MovieSteve rating:
Your star rating:

Preferring to watch movies unprepped, I hadn’t realised when I started watching L’immensità that its director, Emanuele Crialese, was a trans man (ie started life as a woman). What I did know is that I liked the earlier stuff, movies like Nuovomondo and Respiro, which were beautifully crafted stories demonstrating the writer/director’s way with emotionally engaging characters.

The world didn’t know Crialese was trans either, by which I mean the media. Crialese “came out” at the Venice Film Festival as a way of explaining his film, which is set in Rome in the 1970s and focuses on a girl on the verge of puberty who really wants to be a boy. Since Crialese was born in 1965 in Rome it’s no stretch to suggest this is his story.

“I didn’t want to talk about just me,” he told the press conference. And a good way of doing that is by misdirection, such as the starry casting of Penélope Cruz as the mother, a woman locked in an unhappy marriage with a husband who is having an affair with his secretary, inside a society where men leer at anything in a skirt, even if the woman is obviously a mother walking home with her child.

Cruz is the big name and plays Clara as a fiercely protective mother defending her daughter’s wish to be treated like a boy as if she were defending her own space – which in a way she is. Cruz is something of a feint though. The film’s real star is Luana Giuliani as young Adriana, who’d rather be Andrea (a mostly male name in Italy. Think: Andrew), and whose emotional life starts to take on the desired shape when Adri (as mother Clara slightly ambiguously calls her) meets a pretty young Romany girl (Penélope Nieto Conti) behind the family apartment in a place where the children are forbidden from going.

There are two tentative journeys away from the strictures of Catholicism and patriarchy to the potential uplands of fulfilment: the mother’s and the daughter’s, with the other family members – strict but wayward dad Felice (Crialese regular Vincenzo Amato), and siblings Gino (Patrizio Francioni) and Diana (María Chiara Goretti), largely incidental, though Crialese takes pains to make the characters more than mere ciphers. Gino in particular, a kid who seems to have his own issues with eating and his tendency to shit on the carpet. Surely a detail lifted from real life?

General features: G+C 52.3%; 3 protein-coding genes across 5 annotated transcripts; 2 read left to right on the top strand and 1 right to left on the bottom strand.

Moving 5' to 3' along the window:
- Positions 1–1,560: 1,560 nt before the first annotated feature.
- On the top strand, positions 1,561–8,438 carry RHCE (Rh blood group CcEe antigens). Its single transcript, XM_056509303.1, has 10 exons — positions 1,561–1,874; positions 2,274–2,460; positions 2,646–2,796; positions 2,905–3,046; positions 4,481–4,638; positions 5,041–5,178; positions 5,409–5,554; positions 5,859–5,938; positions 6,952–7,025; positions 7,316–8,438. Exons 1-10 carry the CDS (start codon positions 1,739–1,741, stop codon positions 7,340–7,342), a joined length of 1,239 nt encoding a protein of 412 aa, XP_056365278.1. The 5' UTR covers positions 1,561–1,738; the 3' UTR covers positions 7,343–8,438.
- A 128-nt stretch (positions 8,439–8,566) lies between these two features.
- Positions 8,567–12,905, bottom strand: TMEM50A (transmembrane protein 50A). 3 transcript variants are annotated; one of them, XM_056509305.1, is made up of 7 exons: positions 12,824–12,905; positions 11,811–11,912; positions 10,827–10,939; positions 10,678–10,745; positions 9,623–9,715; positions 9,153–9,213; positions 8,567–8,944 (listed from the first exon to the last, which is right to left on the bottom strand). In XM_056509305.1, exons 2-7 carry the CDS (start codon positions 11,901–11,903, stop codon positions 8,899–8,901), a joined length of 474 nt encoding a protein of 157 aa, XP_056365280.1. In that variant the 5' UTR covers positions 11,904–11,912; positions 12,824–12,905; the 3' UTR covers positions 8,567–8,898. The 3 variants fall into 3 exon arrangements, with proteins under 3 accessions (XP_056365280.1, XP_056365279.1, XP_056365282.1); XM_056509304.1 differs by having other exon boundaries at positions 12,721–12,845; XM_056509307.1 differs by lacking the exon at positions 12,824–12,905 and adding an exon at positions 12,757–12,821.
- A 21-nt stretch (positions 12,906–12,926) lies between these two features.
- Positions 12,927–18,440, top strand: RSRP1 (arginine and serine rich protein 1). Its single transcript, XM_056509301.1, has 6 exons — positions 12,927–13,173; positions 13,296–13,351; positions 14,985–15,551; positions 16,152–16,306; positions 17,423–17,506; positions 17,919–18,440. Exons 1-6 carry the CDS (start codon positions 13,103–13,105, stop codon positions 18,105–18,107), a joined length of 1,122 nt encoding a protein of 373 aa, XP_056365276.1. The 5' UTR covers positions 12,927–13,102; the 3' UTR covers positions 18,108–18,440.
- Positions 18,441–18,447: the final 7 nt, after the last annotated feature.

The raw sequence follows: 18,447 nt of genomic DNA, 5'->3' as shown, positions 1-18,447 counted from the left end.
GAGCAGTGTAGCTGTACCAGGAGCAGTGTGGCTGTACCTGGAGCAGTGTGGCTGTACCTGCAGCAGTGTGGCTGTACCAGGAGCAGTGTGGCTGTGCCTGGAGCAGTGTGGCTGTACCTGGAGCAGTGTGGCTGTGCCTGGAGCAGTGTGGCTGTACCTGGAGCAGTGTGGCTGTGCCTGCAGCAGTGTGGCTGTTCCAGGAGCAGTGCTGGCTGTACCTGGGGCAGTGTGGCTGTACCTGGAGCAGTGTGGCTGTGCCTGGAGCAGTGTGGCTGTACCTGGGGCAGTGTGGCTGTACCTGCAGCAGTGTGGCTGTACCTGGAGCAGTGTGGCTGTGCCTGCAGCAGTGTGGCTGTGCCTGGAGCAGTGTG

Luana Giuliani as Adriana/Andrea
Adriana really wants to be Andrea

Crialese’s picture of Roman family life in the 1970s is rich but he seems alive also to the accusation that this is an issue-driven drama and that wallowing in other people’s misery isn’t necessarily what people want to spend their evenings doing – there are baking shows to watch on TV after all.

He counters with two strategies. At key moments he throws in a musical number – the film is named after one of those big weepy Italian songs of the 1960s and the song-and-dance sections (reminiscent of Dennis Potter’s breakout wish-fulfilment fantasies in The Singing Detective) are camp spectacles of excess, the direct opposite of the emotionally honest social-realist gruel he’s otherwise serving up.

The other is a faint suggestion that he’s tracking Bergman’s Fanny and Alexander – another tale of childhood switchbacking between the idyll and the miserable – with Crialese’s staging of get-togethers by the extended family particularly reminiscent of Bergman’s big party sequences.

I bought the Bergman as an honest strategy, the musical stuff far less so. It seems to me to be Crialese’s admission that there isn’t quite enough going on in the emotional interiors of his characters, or if there is he cannot access it. Which is unusual, because that’s what he usually really excels at doing.

This is minor quibble stuff, really, if you’re in the mood for a family drama with some emotional resonance, a gloriously realised portrait of middle-class Italian family life in the 1970s (so much orange) and ensemble acting of a high order, L’immensità has plenty going on.

L’immensità – Watch it/buy it at Amazon

I am an Amazon affiliate

© Steve Morrissey 2023

Leave a Comment